Delco to host public workshop series as it seeks a ‘path toward zero waste’

The Chester Covanta incinerator on Lewis Street

The Chester Covanta incinerator, a waste-to-energy facility that burns trash from Delaware County, Philadelphia, New York City, and others, seen from Lewis Street in Chester, Pa. (Kimberly Paynter/WHYY)

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Delaware County is starting the process of updating its 10-year Municipal Waste Management Plan, which is required by state law Act 101. The purpose of the plan is simply to identify long-term disposal methods.

However, Delco has aspirations of approaching the entire plan through the lens of zero waste by having more of a focus on recycling, composting, reducing, and reusing.

Because of that, the county is inviting residents, businesses, and community organizations to attend a series of public workshops to help shape the new plan in a way that best reflects the wants and needs of the community.

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“We’re really encouraging the public to get involved, because — recycling, zero waste, trash — this is something that we all deal with every day. And so the idea is that in order to demonstrate the opportunity for sustainability, we can re-envision what a 10-year solid waste management plan would look like,” said Ruth Abbe, the principal with Zero Waste Associates, the consulting firm that is assisting Delaware County.

The monthly workshop series kicks off Thursday at 6:00 p.m. at the Upper Darby Township Sellers Memorial Library. The first session will focus on goals and guiding principles. There will be an opportunity to participate in person and online.

Some of the guiding principles for the plan that the workshop might touch on include things like sustainability, equity, and the vision for the future.

The second session will be held on May 26 at 6:00 p.m. at the Norwood Public Library as well as online and the theme of that event will be zero waste initiatives.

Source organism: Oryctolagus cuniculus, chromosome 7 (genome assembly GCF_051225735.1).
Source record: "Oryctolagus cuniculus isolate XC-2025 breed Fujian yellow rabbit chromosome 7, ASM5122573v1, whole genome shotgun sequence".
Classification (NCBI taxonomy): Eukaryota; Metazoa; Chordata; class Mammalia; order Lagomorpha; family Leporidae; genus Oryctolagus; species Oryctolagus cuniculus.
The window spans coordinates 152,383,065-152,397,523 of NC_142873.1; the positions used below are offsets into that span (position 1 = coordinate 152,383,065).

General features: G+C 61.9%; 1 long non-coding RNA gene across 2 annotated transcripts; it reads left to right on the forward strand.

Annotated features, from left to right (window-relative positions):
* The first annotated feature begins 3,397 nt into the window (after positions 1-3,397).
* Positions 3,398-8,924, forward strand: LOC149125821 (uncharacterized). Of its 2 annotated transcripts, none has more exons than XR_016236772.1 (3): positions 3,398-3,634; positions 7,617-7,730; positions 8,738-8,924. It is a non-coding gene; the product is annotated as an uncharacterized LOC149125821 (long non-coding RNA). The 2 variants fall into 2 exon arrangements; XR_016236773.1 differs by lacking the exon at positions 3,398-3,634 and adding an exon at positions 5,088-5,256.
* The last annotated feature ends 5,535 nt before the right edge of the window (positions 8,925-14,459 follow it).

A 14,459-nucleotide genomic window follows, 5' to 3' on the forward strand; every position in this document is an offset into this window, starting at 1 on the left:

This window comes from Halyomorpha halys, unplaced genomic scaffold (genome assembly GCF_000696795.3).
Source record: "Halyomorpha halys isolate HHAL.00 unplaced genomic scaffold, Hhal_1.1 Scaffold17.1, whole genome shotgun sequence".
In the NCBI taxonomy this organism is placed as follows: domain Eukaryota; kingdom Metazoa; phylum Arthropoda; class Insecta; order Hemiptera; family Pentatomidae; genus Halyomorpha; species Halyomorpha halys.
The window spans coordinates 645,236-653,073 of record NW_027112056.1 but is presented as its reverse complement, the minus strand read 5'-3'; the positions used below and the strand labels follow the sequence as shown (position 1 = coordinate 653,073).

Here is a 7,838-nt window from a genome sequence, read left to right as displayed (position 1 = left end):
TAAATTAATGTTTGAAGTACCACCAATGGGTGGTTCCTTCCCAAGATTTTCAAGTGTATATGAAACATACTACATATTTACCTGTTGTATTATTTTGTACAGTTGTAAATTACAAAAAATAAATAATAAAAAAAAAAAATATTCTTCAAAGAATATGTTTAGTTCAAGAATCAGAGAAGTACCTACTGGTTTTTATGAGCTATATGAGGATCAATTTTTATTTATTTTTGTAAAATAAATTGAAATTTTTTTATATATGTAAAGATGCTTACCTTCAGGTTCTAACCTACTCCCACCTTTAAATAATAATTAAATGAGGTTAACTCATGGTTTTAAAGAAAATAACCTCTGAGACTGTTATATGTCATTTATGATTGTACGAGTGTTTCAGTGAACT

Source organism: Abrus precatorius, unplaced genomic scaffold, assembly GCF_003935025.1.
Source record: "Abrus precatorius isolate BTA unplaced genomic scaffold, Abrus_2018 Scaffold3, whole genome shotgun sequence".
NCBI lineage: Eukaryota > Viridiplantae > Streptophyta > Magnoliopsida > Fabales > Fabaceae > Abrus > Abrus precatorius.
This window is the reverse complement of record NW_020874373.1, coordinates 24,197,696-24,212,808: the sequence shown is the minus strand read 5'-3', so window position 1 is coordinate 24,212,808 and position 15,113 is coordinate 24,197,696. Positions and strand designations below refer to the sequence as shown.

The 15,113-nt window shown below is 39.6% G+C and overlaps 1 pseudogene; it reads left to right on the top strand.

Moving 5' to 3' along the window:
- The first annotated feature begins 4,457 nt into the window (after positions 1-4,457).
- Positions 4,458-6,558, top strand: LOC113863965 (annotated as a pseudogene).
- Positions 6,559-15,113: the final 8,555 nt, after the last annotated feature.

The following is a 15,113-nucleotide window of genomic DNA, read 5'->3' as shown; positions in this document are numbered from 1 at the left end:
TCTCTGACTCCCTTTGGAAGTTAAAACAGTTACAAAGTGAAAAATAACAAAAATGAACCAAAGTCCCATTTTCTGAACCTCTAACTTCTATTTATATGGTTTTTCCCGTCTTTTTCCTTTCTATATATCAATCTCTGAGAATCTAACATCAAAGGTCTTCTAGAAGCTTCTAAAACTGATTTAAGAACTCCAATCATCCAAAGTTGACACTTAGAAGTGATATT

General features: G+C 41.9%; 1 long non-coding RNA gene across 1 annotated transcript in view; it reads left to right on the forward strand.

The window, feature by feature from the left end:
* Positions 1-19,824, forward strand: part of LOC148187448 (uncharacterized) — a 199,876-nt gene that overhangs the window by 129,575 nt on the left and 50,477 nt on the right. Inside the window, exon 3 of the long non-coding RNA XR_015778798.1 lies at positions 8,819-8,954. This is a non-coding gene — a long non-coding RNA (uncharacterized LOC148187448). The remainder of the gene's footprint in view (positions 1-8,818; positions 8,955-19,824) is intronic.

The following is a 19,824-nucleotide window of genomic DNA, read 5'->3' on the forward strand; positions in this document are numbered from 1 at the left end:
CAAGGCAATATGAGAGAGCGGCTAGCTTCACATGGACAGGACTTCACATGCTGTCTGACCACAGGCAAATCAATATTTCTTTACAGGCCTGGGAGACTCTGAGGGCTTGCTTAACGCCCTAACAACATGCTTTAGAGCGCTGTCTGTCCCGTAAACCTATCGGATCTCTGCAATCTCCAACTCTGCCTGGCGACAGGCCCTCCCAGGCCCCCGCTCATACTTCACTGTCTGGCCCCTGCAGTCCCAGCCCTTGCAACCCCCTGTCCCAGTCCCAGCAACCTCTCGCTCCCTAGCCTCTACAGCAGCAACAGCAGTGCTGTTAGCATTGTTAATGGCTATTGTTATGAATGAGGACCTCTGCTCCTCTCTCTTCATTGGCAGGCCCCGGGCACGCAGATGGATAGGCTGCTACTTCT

“When we talk about zero waste, it’s really zero waste or darn close. If you think about what all we generate, there will still be some materials that we’ll have to dispose either at landfills or incinerators, but we can get really close to zero waste,” Abbe said. “The state is currently conducting a waste characterization study to look at what’s in our trash statewide. And you won’t be surprised to hear most of it is recyclable or compostable.”

She plans on the workshop identifying programs and policies that Delco could adopt such as a county-wide composting program and more drop-off locations for items that are difficult to recycle curbside.

“Our third workshop is scheduled for June 30. And it’s really to bring back to the public information about the direction that they’ve given us,” Abbe said. “What’s the potential in terms of diversion recycling rates? What’s the potential in terms of greenhouse gas reduction from zero waste strategies? And what would be our vision, our goal for the 10-year strategy? To get closer and closer to 50%, 60%, 75% diversion from landfills and incinerators?”

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The next step would be for the county and its consultants to begin drafting its formal plan that, once submitted to the Pennsylvania Department of Environmental Protection, would lead to a public review process.

The workshops come on the heels of news that the Delaware County Solid Waste Authority has approved a three-year contract with the controversial waste incineration company. While it is seen as an improvement on previous contracts, some are concerned that it did not do enough.

Community members interested in attending one of its three public workshops can register on the county website.

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